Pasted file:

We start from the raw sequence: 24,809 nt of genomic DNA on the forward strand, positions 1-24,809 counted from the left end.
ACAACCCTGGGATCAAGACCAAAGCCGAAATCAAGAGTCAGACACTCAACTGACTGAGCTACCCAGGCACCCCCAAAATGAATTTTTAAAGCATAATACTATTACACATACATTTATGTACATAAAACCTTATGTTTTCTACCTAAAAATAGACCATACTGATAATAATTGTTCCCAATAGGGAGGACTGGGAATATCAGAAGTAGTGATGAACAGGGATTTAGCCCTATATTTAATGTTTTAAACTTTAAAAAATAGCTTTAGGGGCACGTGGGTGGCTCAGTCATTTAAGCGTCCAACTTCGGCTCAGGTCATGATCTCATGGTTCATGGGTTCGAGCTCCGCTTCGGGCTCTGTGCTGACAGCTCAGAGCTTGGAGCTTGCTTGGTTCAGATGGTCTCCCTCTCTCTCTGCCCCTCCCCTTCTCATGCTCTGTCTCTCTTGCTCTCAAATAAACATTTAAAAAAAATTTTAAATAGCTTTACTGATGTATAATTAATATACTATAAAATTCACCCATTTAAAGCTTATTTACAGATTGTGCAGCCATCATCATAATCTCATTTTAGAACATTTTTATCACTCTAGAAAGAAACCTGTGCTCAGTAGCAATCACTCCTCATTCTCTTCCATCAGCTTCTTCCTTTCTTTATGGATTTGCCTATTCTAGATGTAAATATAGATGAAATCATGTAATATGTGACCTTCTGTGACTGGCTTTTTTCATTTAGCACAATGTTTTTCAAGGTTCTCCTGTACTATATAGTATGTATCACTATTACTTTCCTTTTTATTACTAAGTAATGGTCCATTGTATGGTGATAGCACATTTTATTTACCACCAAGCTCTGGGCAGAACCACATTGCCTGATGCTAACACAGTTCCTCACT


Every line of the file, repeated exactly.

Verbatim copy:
We start from the raw sequence: 24,809 nt of genomic DNA on the forward strand, positions 1-24,809 counted from the left end.
ACAACCCTGGGATCAAGACCAAAGCCGAAATCAAGAGTCAGACACTCAACTGACTGAGCTACCCAGGCACCCCCAAAATGAATTTTTAAAGCATAATACTATTACACATACATTTATGTACATAAAACCTTATGTTTTCTACCTAAAAATAGACCATACTGATAATAATTGTTCCCAATAGGGAGGACTGGGAATATCAGAAGTAGTGATGAACAGGGATTTAGCCCTATATTTAATGTTTTAAACTTTAAAAAATAGCTTTAGGGGCACGTGGGTGGCTCAGTCATTTAAGCGTCCAACTTCGGCTCAGGTCATGATCTCATGGTTCATGGGTTCGAGCTCCGCTTCGGGCTCTGTGCTGACAGCTCAGAGCTTGGAGCTTGCTTGGTTCAGATGGTCTCCCTCTCTCTCTGCCCCTCCCCTTCTCATGCTCTGTCTCTCTTGCTCTCAAATAAACATTTAAAAAAAATTTTAAATAGCTTTACTGATGTATAATTAATATACTATAAAATTCACCCATTTAAAGCTTATTTACAGATTGTGCAGCCATCATCATAATCTCATTTTAGAACATTTTTATCACTCTAGAAAGAAACCTGTGCTCAGTAGCAATCACTCCTCATTCTCTTCCATCAGCTTCTTCCTTTCTTTATGGATTTGCCTATTCTAGATGTAAATATAGATGAAATCATGTAATATGTGACCTTCTGTGACTGGCTTTTTTCATTTAGCACAATGTTTTTCAAGGTTCTCCTGTACTATATAGTATGTATCACTATTACTTTCCTTTTTATTACTAAGTAATGGTCCATTGTATGGTGATAGCACATTTTATTTACCACCAAGCTCTGGGCAGAACCACATTGCCTGATGCTAACACAGTTCCTCACT